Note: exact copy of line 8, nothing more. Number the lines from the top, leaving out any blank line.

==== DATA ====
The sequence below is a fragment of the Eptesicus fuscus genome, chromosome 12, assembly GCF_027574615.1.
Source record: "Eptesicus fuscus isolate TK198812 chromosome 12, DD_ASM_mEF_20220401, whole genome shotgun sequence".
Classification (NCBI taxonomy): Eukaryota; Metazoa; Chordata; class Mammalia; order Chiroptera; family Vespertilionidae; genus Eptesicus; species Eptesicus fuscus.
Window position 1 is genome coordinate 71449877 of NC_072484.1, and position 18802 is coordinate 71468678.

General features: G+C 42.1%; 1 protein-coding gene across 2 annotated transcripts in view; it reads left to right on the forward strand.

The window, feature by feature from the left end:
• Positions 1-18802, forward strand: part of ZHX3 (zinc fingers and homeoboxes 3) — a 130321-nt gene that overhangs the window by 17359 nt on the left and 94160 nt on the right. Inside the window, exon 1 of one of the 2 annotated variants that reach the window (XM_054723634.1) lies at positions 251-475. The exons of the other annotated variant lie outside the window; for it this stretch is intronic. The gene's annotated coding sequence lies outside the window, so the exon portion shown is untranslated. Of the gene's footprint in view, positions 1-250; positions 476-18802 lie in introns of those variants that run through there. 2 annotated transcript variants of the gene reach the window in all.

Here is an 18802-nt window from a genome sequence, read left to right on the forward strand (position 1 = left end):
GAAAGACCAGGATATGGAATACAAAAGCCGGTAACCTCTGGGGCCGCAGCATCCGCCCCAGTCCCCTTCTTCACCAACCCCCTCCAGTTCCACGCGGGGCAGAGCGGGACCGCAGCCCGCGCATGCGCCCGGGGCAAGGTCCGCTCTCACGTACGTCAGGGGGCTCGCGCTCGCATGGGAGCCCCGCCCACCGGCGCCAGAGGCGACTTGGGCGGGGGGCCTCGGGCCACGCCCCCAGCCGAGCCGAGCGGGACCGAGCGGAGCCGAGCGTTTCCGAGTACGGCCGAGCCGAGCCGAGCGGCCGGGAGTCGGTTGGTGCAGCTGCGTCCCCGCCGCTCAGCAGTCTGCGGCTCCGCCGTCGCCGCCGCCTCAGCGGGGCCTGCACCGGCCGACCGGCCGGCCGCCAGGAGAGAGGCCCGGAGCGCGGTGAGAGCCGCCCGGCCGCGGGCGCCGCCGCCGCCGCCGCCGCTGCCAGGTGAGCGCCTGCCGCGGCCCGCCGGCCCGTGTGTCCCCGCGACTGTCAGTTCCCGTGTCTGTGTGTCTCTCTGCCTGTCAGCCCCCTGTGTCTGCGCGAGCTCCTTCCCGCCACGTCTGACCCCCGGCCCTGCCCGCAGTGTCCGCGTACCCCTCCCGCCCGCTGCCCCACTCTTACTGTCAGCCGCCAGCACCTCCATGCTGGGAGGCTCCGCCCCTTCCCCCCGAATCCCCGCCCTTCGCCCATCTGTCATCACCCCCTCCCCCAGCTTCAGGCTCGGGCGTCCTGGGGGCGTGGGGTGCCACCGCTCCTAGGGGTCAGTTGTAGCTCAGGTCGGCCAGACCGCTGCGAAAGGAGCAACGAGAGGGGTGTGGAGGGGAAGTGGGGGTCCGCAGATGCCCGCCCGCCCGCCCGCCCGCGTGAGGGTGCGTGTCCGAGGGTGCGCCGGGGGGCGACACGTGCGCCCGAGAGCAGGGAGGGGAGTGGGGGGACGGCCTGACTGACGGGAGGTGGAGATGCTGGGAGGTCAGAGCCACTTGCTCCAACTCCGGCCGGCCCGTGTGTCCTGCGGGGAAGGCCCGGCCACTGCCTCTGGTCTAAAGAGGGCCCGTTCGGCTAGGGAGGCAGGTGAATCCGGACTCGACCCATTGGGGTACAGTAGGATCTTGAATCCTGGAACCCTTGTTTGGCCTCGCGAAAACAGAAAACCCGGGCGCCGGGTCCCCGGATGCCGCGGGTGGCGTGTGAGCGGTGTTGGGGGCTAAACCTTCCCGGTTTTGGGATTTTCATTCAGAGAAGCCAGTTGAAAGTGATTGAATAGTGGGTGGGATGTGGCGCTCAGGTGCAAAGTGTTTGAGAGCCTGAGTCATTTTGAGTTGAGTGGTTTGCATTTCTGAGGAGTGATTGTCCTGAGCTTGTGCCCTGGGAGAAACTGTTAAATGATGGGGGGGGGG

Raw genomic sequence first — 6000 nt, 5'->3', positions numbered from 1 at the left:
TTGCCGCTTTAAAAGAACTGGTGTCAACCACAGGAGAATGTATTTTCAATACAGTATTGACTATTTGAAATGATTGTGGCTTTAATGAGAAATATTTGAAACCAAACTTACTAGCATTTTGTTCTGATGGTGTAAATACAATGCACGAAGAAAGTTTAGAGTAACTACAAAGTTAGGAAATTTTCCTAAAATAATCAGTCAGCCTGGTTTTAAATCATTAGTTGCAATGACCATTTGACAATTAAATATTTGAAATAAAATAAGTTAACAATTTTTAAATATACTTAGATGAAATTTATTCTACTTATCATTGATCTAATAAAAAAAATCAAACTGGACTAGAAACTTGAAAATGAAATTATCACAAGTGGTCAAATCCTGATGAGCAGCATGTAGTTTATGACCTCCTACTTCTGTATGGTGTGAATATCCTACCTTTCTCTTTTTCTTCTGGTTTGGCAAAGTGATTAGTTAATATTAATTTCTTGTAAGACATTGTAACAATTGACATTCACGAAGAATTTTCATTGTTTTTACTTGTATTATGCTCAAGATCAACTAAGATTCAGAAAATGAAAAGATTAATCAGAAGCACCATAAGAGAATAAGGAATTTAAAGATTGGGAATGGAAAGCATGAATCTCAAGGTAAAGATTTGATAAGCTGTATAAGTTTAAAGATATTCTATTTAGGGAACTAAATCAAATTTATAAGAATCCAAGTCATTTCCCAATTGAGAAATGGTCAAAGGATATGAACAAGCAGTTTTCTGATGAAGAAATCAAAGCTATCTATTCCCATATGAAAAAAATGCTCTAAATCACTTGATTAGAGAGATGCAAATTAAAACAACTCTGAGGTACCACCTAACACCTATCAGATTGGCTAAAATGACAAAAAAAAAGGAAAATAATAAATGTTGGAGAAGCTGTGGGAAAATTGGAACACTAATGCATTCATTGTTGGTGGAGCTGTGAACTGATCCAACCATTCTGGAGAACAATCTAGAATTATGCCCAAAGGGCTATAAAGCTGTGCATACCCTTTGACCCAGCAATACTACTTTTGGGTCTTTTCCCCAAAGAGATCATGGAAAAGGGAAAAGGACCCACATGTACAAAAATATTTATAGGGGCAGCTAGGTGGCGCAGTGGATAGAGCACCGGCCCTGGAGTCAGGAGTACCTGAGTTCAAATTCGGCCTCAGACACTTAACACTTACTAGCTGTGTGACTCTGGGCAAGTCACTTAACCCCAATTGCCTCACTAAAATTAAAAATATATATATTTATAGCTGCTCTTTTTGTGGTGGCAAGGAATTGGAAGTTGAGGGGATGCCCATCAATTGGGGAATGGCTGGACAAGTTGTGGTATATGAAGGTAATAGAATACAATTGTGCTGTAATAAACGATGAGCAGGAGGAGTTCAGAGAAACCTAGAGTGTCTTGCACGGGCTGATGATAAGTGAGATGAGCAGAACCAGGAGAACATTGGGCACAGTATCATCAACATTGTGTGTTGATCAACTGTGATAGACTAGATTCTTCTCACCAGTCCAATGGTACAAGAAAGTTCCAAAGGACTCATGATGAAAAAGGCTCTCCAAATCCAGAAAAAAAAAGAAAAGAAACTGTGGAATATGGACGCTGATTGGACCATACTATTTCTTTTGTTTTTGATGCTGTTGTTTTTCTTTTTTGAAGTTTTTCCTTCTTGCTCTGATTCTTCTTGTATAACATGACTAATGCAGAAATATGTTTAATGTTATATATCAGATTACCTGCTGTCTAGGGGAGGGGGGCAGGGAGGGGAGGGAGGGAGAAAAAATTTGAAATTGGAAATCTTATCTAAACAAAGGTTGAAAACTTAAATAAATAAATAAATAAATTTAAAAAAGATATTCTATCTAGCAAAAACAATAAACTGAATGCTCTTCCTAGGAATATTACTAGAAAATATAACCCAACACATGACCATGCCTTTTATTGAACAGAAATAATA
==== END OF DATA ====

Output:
Here is an 18802-nt window from a genome sequence, read left to right on the forward strand (position 1 = left end):